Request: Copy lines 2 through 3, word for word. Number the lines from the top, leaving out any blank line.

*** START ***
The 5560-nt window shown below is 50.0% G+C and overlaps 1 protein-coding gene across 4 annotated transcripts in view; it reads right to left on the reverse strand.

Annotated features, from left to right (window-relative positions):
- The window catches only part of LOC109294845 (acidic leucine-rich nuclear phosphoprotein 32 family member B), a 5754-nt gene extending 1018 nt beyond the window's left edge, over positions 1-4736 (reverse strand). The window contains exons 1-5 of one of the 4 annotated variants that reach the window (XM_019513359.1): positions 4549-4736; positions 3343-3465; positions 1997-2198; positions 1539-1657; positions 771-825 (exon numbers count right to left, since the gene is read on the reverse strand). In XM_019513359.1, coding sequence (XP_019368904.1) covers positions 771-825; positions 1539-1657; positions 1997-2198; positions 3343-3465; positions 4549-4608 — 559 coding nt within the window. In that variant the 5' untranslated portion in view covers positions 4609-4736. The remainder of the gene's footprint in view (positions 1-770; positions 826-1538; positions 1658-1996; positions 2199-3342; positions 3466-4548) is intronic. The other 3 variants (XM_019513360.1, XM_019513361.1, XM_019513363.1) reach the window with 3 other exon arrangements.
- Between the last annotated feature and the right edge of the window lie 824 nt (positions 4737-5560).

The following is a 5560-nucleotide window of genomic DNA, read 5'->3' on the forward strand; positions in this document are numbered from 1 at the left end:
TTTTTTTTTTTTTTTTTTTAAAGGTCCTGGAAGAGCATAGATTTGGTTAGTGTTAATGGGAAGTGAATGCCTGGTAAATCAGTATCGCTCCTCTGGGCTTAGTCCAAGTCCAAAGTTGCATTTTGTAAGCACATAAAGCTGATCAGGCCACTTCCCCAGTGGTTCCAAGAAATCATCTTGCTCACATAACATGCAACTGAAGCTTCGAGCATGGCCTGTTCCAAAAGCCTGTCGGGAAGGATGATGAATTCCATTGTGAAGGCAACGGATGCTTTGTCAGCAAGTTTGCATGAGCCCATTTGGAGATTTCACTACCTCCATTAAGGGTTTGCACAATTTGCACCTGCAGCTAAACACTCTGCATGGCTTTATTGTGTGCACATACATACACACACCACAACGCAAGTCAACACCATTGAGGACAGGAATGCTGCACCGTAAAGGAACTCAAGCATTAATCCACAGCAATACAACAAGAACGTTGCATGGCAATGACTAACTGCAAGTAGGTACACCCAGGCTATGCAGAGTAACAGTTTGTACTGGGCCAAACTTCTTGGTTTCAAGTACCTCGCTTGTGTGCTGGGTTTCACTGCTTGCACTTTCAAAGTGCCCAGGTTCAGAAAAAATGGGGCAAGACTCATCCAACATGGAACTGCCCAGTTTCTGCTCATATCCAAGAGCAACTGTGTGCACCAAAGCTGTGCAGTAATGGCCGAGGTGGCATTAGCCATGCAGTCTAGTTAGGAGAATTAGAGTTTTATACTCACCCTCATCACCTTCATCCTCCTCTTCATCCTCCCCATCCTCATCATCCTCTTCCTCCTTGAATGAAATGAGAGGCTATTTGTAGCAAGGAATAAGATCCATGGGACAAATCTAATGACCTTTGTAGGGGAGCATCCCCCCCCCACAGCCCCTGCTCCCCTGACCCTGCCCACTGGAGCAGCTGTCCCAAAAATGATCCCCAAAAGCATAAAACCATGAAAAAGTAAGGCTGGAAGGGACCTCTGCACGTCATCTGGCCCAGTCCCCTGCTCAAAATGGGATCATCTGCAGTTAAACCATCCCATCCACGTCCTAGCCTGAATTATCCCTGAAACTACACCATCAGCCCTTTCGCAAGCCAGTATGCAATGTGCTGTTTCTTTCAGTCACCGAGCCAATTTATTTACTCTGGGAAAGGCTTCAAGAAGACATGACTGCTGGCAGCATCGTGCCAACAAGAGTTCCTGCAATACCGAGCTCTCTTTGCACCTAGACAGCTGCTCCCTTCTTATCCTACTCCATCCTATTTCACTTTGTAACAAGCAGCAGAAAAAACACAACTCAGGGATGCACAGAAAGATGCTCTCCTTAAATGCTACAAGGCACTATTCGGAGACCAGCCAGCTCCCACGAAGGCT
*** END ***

Annotated features, from left to right (window-relative positions):
- The window catches only part of LOC109294845 (acidic leucine-rich nuclear phosphoprotein 32 family member B), a 5754-nt gene extending 1018 nt beyond the window's left edge, over positions 1-4736 (reverse strand). The window contains exons 1-5 of one of the 4 annotated variants that reach the window (XM_019513359.1): positions 4549-4736; positions 3343-3465; positions 1997-2198; positions 1539-1657; positions 771-825 (exon numbers count right to left, since the gene is read on the reverse strand). In XM_019513359.1, coding sequence (XP_019368904.1) covers positions 771-825; positions 1539-1657; positions 1997-2198; positions 3343-3465; positions 4549-4608 — 559 coding nt within the window. In that variant the 5' untranslated portion in view covers positions 4609-4736. The remainder of the gene's footprint in view (positions 1-770; positions 826-1538; positions 1658-1996; positions 2199-3342; positions 3466-4548) is intronic. The other 3 variants (XM_019513360.1, XM_019513361.1, XM_019513363.1) reach the window with 3 other exon arrangements.